The report by the German Ministry of Defence regarding the readiness of the Bundeswehr was so damaging that the ministry held back the release of the 2017 report until after the formation of the new government. The report was finally published in early 2018 and showcased the fundamental lack of equipment and readiness of German weapons systems. Another issue is the missing training personal for combat helicopters. The troops in action in Mali and Afghanistan operate on the edge of their capacities and the absence of instructors could set back the quality of military personnel in Germany for years. The report further states that the condition of arms and military equipment in Germany for NATO operations is in an unsatisfactory state. This gives the wrong signal to the Eastern flank.

The high hopes that Defence Minister Ursula Von der Leyen would implement fundamental reforms in the German Bundeswehr were dashed. Her reactions to the report were vague at best. She declared the reorganisation requires first and foremost “time and money”. Experts acknowledged it is as a good sign that the new government has reassured its commitment to spending the recommended two per cent of GDP on military defence. However, in May the German Minister of Finance Olaf Scholz suggested that there is only a limited ability for additional fiscal spending in the defence and security sector. Between 2018-2022 the governmental budget will be used to lower income taxes and invest in digitalisation. Right now Germany’s spending for defence is about 1.22 per cent of its GDP. The B9’s Estonia, Romania and Poland are three out of only five NATO countries that currently fulfill the two per cent obligations. Lithuania and Latvia reassured that by 2018 they will meet the criteria as well. This shows just about how serious the Eastern flank is about NATO.

Meanwhile the German-United States relations are marred in crisis. The latest scandals involving the Trump administration, such as the unilateral withdrawal from the Iran Deal or the unwillingness to commit to the G7 declaration, show just about how broken the transatlantic relationship really is. This leads to further insecurity for the Eastern flank countries since the US. has always been a stable and reliable guardian against Russia. The most successful military pact in history shows a landscape of fragmentation. How the NATO Summit in July will handle the dissipation is yet to be seen.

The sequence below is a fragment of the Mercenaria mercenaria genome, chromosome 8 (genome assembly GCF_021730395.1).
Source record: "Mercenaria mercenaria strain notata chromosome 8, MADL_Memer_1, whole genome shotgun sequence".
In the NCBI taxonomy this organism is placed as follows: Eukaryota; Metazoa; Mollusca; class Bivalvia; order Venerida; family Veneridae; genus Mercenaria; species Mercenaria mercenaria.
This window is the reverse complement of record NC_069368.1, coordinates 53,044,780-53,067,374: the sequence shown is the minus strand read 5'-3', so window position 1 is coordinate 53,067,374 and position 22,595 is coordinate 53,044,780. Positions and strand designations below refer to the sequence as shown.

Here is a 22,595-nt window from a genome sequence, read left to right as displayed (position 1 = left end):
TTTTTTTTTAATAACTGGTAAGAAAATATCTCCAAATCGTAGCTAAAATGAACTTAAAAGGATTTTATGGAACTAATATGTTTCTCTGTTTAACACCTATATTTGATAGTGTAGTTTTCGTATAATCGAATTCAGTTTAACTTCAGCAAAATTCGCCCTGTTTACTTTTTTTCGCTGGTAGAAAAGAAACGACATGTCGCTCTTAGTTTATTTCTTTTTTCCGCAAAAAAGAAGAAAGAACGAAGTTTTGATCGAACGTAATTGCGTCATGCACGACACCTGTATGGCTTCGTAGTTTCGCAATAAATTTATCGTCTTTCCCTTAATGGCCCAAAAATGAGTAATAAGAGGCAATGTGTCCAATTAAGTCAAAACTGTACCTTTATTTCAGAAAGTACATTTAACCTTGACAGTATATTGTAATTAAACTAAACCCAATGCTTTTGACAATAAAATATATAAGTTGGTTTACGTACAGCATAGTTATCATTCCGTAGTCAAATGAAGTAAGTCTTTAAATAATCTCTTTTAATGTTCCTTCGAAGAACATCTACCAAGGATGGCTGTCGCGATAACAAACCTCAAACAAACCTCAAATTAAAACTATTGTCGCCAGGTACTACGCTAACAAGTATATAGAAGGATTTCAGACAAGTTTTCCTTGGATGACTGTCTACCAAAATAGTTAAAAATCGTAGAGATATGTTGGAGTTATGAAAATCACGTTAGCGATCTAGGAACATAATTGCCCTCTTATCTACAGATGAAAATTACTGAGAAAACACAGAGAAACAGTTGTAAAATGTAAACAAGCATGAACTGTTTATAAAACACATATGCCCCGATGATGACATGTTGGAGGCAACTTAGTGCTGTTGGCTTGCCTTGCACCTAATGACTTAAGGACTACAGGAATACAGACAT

Consolidating NATO starts in Europe

The B9 and the EU are both looking to Germany for more cooperation and commitment in security and economy. Yet Germany is torn between its leadership role and its eagerness to please all sides. Germany is still unwilling to embrace its role and take concrete measures. The German relationship with Russia is further putting a strain on inter–European relations and lead to more fragmentation in an already fragmented NATO. Merkel just recently admitted that Nordstream 2 pipeline is not just an economic energy project between two countries but that it also has a political dimension. For the countries in the Baltic region or Ukraine that statement is not enough and they call for a complete halting of the project.

What NATO needs right now is a Europe that is united. Germany should reassure its commitment towards the Eastern flank with a clear position, not only to show Russia but also the US that it is a reliable partner in NATO, even in times of disagreement. The B9 is a region in upheaval that needs strong partnership and reassurance to evolve further. With Russia and China pushing into the region, and the increasing isolationist policies of the US., Germany could lose its place as a leader in this region. This would not only lead to negative political and economical consequences but also negatively impact Germany’s security. Russia has proven that they do not shy away from cyber-attacks on Germany. NATO needs to be reminded of the words of the Estonians President Kersti Kalijulaid at the B9 Summit in Warsaw, “One is safe when all are safe, and all are safe when everyone is safe”.

Saskia Kawczynski covers security issues in the EU and NATO context at the German Marshall Fund of the United States Warsaw Office